Oof. This isn’t the sort of thing you want to see when you’re rounding the corner of your crowdfunding campaign:
There are long shots and then there’s coming up with $15,000 of your $1.2 million goal. The Indiegogo page for the Energizer Power Max P18K Pop understandably focused on the viral sensation the ridiculously beefy phone with the 18,000mAh battery spurred at Mobile World Congress this year. There are even photos of the scrum of journalists elbowing to take a shot of the thing at the event.
Understandable that its creators took that approach. Heck, the thing may have outshined all of the foldable and 5G phones that were set to take center stage at the event. We wrote about it. Lucas rightfully called it “basically a giant battery with a smartphone built into it.”
The takeaway seems clear, though. Just because everyone’s talking about a product doesn’t mean that anyone intends to buy it. If anything, the devices seemed more a comment on the state of smartphone battery life than actual enticing product.
And honestly, there’s been a shift in recent years among many smartphone manufacturers to provide power saving options and larger capacity batteries, so this has become less of a problem (though 5G’s approach could aversely impact that). Also, there are eight million power banks, and you can get them pretty cheap these days, making the P18K Pop any even sillier proposition. Not to mention all the things that can go wrong when you buy a phone based on a single feature.
Even so, the product’s creators closed the campaign out on a hopeful note, writing, “Although it didn’t reach its goal, we will work on further improvement on the P18K (design, thickness, etc.) as we do believe there is a rising interest for smartphones with incredible battery life, which can also be used as power banks.”
Certainly features from companies like Samsung and Huawei have proven that power sharing is a compelling feature. It just probably won’t come with Energizer’s name attached.
This is the future you asked for.
When people read smartphone reviews, one of the first things they want to know is whether the battery life is going to be sufficient for their use cases. Well, what if the battery life was the only stat that mattered?
At MWC in Barcelona, phone maker Avenir Telecom is turning heads with an Energizer-branded behemoth that packs a punch.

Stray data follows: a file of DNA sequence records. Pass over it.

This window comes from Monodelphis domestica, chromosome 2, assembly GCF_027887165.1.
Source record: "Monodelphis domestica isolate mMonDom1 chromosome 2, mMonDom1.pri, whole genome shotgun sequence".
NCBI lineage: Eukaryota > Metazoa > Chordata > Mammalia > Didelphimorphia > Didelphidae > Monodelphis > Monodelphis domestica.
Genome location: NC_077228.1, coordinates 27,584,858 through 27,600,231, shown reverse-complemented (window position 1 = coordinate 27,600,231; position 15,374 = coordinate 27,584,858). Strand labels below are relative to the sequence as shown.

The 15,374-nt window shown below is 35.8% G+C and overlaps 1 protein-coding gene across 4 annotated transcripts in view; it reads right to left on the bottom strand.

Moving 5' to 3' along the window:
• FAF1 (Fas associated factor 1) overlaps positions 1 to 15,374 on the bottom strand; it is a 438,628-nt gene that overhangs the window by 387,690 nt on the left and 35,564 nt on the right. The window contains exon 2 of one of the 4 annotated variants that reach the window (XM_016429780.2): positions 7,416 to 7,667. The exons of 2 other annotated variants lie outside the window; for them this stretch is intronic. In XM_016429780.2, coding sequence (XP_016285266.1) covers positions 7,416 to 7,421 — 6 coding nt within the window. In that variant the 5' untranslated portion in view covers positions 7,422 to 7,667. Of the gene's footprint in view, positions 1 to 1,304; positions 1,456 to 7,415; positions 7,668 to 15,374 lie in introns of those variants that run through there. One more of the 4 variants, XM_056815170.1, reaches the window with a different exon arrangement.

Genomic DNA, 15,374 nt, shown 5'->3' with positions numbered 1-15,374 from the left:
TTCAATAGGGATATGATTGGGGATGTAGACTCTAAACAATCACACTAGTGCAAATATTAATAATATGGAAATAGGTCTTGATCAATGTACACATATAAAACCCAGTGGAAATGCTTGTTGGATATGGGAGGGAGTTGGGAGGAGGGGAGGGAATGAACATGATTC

The P18K Pop has a truly massive 18,000 MAh battery built-in, the manufacturer says that you could play videos for two straight days without depleting the battery. By comparison, the phone in your pocket probably has a battery in the 2,500-3,500 MAh so this things would likely be able to keep you going for several days with regular usage.
Consumers haven’t always been psyched about about manufacturer’s never-ending desire to trim thickness from their phones, that’s not an issue with the P18K Pop which is 18mm thick at its thinnest point. Hilariously the thing is thick as hell but manages to not have a headphone jack.
It is abundantly unclear how big the market is for this chunkster but Paris-based Avenir Telecom says they will start shipping them to customers sometime this summer.
The pond-dwelling Hydra is not a very complex little animal but it does have a complex repertoire of moves that aren’t clear until after extensive human observation. Examining these moves took a long time and scientists were never sure that they had seen all of them. Now, thanks to an algorithm used to catch spam, researchers have been able to catalog all of the Hydra’s various moves, allowing them to map those moves to the neurons firing in its weird little head.
“People have used machine learning algorithms to partly analyze how a fruit fly flies, and how a worm crawls, but this is the first systematic description of an animal’s behavior,” said Rafael Yuste, a neuroscientist at Columbia University . “Now that we can measure the entirety of Hydra’s behavior in real-time, we can see if it can learn, and if so, how its neurons respond.”
Luckily, the little Hydra was pretty predictable. From the report:
In the current study, the team went a step further by attempting to catalog Hydra’s complete set of behaviors. To do so, they applied the popular “bag of words” classification algorithm to hours of footage tracking Hydra’s every move. Just as the algorithm analyzes how often words appear in a body of text to pick out topics (and flag, for example, patterns resembling spam), it cycled through the Hydra video and identified repetitive movements.
Their algorithm recognized 10 previously described behaviors, and measured how six of those behaviors responded to varying environmental conditions. To the researchers’ surprise, Hydra’s behavior barely changed. “Whether you fed it or not, turned the light on or off, it did the same thing over and over again like an Energizer bunny,” said Yuste.
The system used to map the Hydra’s reactions can be used to map more complicated systems. The researchers essentially “reverse-engineered” the Hydra and may be able to use the technique to “maintain stability and precise control in machines, from ships to planes, navigating in highly variable conditions.”
“Reverse engineering Hydra has the potential to teach us so many things,” said Shuting Han, a graduate student at Columbia.